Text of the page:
Editor's Note: Last week we looked at how the lack of attention to governance has hindered effective U.S. security sector assistance. This week Gordon Adams of American University and Richard Sokolsky of Carnegie take their arguments one step further. First they go into some depth on current U.S. programs and then they offer a new paradigm for assistance that incorporates governance more systematically and offers ideas for how to change U.S. assistance programs.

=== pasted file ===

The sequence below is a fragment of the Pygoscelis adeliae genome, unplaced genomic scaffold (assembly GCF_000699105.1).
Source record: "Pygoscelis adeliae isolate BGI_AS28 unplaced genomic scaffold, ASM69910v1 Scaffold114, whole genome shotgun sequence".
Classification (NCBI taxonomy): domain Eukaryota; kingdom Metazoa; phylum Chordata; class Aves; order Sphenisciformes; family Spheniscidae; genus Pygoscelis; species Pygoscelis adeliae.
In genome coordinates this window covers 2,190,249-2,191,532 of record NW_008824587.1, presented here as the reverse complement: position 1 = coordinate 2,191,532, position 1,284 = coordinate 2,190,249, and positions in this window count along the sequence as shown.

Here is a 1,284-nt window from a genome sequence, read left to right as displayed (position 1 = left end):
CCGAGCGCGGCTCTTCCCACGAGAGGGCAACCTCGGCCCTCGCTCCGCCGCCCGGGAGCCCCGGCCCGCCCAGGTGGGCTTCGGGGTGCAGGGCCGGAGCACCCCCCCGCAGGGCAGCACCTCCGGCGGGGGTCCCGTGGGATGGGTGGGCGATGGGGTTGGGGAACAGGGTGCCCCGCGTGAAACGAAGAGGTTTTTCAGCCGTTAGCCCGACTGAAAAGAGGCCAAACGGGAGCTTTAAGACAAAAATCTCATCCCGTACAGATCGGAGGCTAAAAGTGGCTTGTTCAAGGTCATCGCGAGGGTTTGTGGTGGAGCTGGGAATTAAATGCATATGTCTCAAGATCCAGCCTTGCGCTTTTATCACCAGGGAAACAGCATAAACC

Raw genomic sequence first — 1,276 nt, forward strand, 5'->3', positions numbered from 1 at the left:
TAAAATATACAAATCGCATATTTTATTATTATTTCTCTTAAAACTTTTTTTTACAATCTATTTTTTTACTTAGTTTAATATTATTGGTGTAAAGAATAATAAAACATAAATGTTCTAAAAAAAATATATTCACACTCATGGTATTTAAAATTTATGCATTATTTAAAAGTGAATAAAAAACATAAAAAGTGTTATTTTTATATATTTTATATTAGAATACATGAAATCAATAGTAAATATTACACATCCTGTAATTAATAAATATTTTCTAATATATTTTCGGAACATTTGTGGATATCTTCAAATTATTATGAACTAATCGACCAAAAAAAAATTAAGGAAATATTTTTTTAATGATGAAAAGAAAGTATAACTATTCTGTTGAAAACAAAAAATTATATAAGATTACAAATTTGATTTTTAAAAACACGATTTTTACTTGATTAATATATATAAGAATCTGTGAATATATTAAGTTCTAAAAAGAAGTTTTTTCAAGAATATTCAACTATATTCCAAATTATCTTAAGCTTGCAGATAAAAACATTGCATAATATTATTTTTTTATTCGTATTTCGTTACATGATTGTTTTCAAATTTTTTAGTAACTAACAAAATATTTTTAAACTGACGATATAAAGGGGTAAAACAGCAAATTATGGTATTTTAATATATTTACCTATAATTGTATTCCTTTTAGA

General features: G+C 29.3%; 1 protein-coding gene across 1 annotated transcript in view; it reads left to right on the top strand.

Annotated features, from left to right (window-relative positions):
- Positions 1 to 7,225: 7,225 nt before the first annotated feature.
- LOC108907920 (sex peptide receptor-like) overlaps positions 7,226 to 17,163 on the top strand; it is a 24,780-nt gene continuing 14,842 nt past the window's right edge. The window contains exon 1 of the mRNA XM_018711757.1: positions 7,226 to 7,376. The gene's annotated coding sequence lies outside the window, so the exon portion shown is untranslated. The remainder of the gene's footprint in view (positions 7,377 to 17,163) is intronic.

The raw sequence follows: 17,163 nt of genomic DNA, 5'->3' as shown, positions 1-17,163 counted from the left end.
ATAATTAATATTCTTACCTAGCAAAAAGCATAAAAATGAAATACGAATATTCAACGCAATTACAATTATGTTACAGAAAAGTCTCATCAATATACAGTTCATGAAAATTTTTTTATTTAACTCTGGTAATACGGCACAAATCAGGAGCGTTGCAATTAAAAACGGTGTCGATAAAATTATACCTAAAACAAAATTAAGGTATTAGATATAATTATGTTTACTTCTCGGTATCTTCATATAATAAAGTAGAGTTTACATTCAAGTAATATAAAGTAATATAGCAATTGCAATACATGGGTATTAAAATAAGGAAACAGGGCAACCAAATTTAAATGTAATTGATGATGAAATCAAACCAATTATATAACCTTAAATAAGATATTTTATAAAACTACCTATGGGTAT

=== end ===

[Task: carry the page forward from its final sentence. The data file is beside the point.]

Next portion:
Editor's Note: We’re breaking new ground here at the Foreign Policy Essay—a two-part series. So many of the problems identified in past Foreign Policy Essays and for Lawfare in general revolve directly or indirectly around the question of allied security forces. Competent local security forces can mitigate problems like terrorism and regional stability. Where they work well (let’s say Denmark—we all like Denmark, right?), then U.S.